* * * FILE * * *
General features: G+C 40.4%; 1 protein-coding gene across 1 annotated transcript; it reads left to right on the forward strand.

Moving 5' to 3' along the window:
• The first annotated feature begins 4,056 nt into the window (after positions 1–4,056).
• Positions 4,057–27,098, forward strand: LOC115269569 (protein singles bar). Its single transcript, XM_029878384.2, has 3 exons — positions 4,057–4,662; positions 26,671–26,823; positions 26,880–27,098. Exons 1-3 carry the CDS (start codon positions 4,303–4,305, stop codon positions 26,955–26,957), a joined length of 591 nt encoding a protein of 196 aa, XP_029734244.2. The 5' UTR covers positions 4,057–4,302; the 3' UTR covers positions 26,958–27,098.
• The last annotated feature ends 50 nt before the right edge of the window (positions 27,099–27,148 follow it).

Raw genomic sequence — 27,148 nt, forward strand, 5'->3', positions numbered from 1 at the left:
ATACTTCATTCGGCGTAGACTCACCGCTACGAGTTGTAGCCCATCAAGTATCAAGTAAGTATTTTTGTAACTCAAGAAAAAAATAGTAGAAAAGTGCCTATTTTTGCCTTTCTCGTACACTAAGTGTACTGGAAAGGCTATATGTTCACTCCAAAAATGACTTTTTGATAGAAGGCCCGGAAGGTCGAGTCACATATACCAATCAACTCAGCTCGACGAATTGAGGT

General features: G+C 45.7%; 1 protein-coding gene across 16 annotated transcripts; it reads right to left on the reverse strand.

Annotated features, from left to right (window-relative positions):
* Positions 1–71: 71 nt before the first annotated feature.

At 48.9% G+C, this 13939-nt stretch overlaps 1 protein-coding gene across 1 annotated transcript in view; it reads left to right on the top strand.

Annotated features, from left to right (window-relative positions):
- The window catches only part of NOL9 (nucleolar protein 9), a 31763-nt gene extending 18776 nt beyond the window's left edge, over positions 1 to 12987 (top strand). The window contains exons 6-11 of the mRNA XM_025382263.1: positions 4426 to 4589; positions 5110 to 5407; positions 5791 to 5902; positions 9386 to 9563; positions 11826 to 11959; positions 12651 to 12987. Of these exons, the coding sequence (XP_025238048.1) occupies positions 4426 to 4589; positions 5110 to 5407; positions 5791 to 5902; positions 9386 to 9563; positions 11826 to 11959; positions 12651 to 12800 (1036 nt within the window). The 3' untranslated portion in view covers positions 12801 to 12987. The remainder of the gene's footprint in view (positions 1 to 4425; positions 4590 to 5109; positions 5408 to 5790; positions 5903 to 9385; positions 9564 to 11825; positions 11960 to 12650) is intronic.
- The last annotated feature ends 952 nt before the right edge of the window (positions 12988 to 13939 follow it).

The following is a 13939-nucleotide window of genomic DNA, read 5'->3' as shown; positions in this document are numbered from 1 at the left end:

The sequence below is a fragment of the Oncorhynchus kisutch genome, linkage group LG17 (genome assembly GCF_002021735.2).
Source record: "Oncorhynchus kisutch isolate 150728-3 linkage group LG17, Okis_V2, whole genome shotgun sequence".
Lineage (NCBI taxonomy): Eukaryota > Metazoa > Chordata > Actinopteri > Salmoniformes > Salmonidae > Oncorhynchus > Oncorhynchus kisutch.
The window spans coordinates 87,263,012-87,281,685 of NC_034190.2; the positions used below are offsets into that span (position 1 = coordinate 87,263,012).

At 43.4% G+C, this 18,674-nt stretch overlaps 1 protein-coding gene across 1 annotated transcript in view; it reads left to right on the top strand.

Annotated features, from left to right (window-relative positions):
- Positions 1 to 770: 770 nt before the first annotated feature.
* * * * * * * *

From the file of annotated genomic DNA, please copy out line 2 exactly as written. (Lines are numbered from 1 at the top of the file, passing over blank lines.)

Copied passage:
Moving 5' to 3' along the window: